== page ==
"Jane McAlevey: We Desperately Need a Mass Strike Against the Billionaire Class [...] If it's Trump, it's war. Any union left having a residual concern about what it means to strike if Trump becomes the president again needs to be taken out to the woodshed. He's already taken us back to the 1960s in terms of the progress we've made. There's going to be nothing left of the country if unions don't unleash the biggest firepower in the history of the universe against a second Trump administration. If it's Biden, unions would have to fight like hell to get anything."

Historical document from 2018"The Egregious Lie Americans Tell Themselves [...] There's a verbal tic particular to a certain kind of response to a certain kind of story about the thinness and desperation of American society; about the person who died of preventable illness or the Kickstarter campaign to help another who can't afford cancer treatment even with 'good' insurance; about the plight of the homeless or the lack of resources for the rural poor; about underpaid teachers spending thousands of dollars of their own money for the most basic classroom supplies; about train derailments, the ruination of the New York subway system and the decrepit states of our airports and ports of entry. 'I can't believe in the richest country in the world. ...' This is the expression of incredulity and dismay that precedes some story about the fundamental impoverishment of American life, the fact that the lived, built geography of existence here is so frequently wanting, that the most basic social amenities are at once grossly overpriced and terribly underwhelming, that normal people (most especially the poor and working class) must navigate labyrinths of bureaucracy for the simplest public services, about our extraordinary social and political paralysis in the face of problems whose solutions seem to any reasonable person self-evident and relatively straightforward."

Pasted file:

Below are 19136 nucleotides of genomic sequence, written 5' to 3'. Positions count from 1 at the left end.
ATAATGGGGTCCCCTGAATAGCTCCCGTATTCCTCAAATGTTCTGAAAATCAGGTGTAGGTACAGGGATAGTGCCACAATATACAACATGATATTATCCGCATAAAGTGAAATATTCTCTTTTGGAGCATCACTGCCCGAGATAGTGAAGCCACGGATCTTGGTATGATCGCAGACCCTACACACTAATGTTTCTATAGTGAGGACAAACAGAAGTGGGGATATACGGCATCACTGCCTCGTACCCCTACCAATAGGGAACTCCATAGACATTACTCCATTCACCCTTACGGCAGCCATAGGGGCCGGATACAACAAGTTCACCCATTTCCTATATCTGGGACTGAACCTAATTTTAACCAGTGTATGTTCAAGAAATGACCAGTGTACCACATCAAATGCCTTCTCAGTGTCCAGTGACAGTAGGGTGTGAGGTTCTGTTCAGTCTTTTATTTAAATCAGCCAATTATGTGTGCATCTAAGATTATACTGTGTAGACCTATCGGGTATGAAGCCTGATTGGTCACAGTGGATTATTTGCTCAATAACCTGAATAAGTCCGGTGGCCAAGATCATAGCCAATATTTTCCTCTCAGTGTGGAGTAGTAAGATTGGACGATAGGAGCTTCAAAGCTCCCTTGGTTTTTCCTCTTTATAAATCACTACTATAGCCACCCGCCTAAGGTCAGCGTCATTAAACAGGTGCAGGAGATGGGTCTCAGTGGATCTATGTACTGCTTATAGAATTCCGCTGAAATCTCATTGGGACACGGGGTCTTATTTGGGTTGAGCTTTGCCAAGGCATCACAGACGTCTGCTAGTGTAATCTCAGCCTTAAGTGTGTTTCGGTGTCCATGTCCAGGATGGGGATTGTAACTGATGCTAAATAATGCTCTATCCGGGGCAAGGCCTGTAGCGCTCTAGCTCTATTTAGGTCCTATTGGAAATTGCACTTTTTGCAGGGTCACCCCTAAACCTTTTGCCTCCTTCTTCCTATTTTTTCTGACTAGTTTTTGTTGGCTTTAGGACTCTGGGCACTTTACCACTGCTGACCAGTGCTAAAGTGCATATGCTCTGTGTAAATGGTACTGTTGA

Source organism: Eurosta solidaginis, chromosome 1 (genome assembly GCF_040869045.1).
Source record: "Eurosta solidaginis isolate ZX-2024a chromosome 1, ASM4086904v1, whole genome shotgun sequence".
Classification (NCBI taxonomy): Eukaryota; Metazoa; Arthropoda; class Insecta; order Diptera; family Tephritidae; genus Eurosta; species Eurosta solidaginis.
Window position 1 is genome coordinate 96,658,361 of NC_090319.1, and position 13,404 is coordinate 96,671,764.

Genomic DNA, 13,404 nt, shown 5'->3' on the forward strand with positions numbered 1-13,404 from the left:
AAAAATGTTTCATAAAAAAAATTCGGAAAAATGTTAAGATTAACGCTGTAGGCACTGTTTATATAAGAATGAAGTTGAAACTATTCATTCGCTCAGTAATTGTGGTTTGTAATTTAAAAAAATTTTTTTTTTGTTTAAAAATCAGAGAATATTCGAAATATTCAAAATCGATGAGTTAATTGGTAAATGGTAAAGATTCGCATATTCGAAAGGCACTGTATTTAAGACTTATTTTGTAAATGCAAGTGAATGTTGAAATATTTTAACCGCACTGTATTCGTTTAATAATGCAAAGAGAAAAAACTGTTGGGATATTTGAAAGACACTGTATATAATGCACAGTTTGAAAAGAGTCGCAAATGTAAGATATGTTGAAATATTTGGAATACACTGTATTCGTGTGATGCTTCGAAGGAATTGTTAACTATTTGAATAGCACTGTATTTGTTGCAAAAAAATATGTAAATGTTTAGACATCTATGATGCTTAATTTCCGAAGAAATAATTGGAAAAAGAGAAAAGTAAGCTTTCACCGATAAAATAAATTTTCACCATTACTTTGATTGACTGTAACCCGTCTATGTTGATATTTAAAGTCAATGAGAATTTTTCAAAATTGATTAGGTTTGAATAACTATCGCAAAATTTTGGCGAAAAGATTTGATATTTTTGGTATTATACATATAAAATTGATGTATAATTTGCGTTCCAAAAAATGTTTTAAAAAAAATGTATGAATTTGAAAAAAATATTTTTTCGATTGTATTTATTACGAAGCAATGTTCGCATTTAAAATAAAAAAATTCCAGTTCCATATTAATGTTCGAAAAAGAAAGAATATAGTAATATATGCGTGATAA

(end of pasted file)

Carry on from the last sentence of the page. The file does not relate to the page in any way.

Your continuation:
Time for one of my favorite quotes from Tony Benn, "Every generation must fight the same battles again and again and again.."

Historical document from 2017, "Forclosed: Destruction of Black Wealth During the Obama Presidency" by Ryan Cooper & Matt Bruenig.

Before 2016, I only ever saw articles like this one about Republican candidates, because it was a Republican dirty trick.

Viral art: "Street Artists Take On Coronavirus Pandemic With Powerful, Poignant And Witty Pieces

Sandford police Dalek keeps people in their homes

"Town Hall Live! From the Archives: Legendary Ladies of the Screen - Bette Davis (2/11/73)"

I accidentally clicked on this picture and it took me a minute to realize I recognized those faces. The odd thing was who I recognized first.

James Mcmurtry, "We Can't Make It Here Anymore"


  1. Lowering it to 60? As a trade-off for Medicare for All? And this is his charm offensive to Sanders supporters? Is this a joke?

    The proposal does three things for Biden. First, as Tim Faust points out, it helps insurers ditch those undesirable customers aged 60-64 who use more health services and eat into their profits. Second it tells Biden donors: "If you guys were worried I might move even slightly left to win over the Sanders crowd, rest easy! I'm only going to shift further right from here!" And third it is a deliberate calculated insult designed to piss us off and drive us away from the Democratic Party so they can get on with the job of catering to their base without having to make token efforts at placating the left. "We tried, you saw it, we made them a good offer and they just stormed off in a huff, you can't win with those purity bros!"

    1. I know - it's just an obvious gift to the insurance companies and a slice of his elderly supporters that it's an out and out spit in the eye of everyone else. But nobody is supposed to care, since getting rid of Trump isn't just everything, it's the only thing.